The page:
First, you have to track and analyze how many daily, weekly, and monthly users you have. How important each of these metrics depends on the nature of your product. If you’re building a period tracking app, it would be useless to expect that users are going to open it every day. If you’re creating a calorie-counting app, you definitely want users to open it multiple times a day.
Using surveys, quizzes, and chatbots is a great way to gather feedback from users. They don’t necessarily have to be an interview about the product. They can help you gather more information about your user’s habits, interests, needs, motivation to use your software and other things that can help you build a fully personalized onboarding experience. The onboarding experience can be a series of emails with articles or videos explaining how to get the best out of your product. They can also contain offers with incentives for users who decide to stick around.
To create a truly personalized experience, you can use a quiz builder tool to create quizzes that help you gather insights about your users’ needs and preferences. With this information, you can better meet the needs of your users and ultimately increase retention rates.
But this is not where the product manager’s investigative work ends. With the help of analytics tools, t’s easy to track where subscribers come from, how they interact with your website, and how they engage with your product and content during the onboarding experience. This allows you to identify power users — the ones who are heavily engaged and ready to subscribe long term.
Some of the tools that can help you (read: product manager) understand user engagement include Google Analytics, OptinMonster, Typeform, and Hotjar.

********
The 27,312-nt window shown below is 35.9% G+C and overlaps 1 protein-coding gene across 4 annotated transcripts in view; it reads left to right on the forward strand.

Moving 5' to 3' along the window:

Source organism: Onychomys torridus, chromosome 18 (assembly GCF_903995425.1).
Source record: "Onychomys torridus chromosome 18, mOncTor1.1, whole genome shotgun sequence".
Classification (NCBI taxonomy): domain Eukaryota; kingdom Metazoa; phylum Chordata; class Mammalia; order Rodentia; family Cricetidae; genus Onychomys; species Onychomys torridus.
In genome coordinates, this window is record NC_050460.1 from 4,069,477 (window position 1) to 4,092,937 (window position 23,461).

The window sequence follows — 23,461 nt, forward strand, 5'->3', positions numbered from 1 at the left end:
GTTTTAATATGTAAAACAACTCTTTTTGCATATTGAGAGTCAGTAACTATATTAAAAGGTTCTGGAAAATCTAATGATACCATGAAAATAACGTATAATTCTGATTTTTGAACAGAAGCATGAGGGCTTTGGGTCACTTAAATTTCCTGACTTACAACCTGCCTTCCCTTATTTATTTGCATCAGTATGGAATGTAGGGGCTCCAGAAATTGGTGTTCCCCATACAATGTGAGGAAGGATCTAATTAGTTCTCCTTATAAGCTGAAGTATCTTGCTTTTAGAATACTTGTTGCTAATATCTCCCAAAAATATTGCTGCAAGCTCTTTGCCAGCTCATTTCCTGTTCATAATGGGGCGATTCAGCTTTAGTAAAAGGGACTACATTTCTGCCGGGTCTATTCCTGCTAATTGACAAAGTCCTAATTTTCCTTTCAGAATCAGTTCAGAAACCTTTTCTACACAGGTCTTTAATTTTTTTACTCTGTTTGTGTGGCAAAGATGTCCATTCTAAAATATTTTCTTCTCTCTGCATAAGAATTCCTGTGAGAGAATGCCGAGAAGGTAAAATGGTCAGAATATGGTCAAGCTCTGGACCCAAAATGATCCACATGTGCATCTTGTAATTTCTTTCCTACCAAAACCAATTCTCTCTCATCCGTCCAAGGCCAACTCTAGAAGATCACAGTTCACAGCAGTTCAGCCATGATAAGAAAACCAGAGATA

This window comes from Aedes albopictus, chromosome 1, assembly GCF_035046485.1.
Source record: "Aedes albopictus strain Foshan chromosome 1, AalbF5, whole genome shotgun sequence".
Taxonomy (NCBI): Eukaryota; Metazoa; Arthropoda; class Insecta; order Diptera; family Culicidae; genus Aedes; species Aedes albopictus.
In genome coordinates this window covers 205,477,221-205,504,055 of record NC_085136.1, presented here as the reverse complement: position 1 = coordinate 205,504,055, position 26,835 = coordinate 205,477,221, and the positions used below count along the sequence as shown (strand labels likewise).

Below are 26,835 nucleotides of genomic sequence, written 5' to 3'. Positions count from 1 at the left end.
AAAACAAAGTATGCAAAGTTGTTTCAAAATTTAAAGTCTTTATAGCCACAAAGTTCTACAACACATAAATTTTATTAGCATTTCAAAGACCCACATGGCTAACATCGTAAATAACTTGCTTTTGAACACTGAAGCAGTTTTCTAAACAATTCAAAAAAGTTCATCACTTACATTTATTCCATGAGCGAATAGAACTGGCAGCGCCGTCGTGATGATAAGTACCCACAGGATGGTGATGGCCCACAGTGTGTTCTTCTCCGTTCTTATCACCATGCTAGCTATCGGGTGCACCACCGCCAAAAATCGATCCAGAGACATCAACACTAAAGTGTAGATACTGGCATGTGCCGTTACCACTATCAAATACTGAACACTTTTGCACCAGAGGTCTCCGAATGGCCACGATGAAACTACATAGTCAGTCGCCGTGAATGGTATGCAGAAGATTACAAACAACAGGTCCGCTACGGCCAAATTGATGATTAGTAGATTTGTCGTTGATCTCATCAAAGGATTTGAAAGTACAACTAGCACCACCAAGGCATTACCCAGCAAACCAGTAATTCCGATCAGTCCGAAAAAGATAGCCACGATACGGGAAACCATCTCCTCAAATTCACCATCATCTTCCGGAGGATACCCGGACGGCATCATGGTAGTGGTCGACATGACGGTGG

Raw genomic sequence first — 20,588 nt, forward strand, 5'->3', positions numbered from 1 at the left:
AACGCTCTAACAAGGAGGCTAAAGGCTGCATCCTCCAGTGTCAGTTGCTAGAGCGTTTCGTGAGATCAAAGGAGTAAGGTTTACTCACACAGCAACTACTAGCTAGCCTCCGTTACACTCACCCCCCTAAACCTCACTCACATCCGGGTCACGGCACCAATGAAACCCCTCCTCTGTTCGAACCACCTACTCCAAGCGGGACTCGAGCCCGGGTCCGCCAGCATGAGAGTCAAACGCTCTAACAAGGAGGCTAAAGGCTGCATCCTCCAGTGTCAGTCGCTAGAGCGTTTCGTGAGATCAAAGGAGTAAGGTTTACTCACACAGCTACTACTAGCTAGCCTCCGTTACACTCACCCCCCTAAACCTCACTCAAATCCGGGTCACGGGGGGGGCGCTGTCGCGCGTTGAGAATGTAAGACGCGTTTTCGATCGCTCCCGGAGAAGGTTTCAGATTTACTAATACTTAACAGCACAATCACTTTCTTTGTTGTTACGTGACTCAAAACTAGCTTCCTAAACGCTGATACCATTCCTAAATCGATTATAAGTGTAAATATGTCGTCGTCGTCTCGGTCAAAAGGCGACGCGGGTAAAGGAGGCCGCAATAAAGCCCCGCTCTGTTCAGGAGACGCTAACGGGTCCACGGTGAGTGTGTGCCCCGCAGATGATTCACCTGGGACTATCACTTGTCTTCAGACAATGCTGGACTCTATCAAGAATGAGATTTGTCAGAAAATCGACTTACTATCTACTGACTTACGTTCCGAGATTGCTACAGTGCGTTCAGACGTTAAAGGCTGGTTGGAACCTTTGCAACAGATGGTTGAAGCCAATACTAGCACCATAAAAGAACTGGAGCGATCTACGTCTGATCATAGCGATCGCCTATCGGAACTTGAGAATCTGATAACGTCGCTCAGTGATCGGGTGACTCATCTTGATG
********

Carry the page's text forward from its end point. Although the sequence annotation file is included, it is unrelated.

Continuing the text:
4. Use Agile or Scrum to implement new features
It is now a rule of thumb that SaaS products start off their life with several core features and gradually build up towards more robust versions. There are two main frameworks for implementing new features — Agile and Scrum.
With Agile, the development team starts with a core version and gradually works on small modules. Each of these modules is usually a sprint task that takes no longer than a month. After each sprint, the results are evaluated and tested, with customers’ feedback used to fix the existing bugs and define the next module.
Scrum, on the other hand, gives a lot more freedom to the product owner or product manager. In this case, you create a product backlog, prioritizing some of the backlogs. As the sprint is planned, the team decides which backlog will be implemented. This is also a sprint task that takes no longer than one month, with a daily assessment of progress. At the end of the sprint, the feature should be fully ready for implementation.
Based on your product, stakeholders, and team, you can opt for one of these two feature implementation frameworks. Finally, you can also go with the traditional development method and incorporate all the features at once. This is usually recommended if there is a high degree of certainty that a specific set of features is sought by a target market.
5. Work on new integrations with 3rd party apps
Another specific characteristic of SaaS products is that no product is an island. To survive and truly thrive, software needs to dig into adjacent markets and niches and pair up with complementary products. Your job as a product manager is to find these opportunities, study these potential business partners, and present the offer to the stakeholders and the partners.
It is recommended to build integrations with the most popular products in their respective fields. For example, software that builds surveys and forms has to be integrated with MailChimp, a well-established email marketing platform. Another source of guidance is the users’ feedback.
A good product manager perfectly understands the product, the industry, the customers, and the development team. This may be a lot of things to juggle at the same time, but that’s the thrill of the job. Ultimately, you don’t have to juggle on your own — Nifty collaboration tool is there to lend a helping hand.
With a plethora of features built for agile development, product teams, and marketing & communications, Nifty will help you along every step of the way to a perfect product. Whether you need to consult on the latest features, track the product roadmap, or delegate tasks, Nifty makes sure every idea, tool, document, and team member are just a click away.
Ready to get started? Sign up for a free trial today! 🚀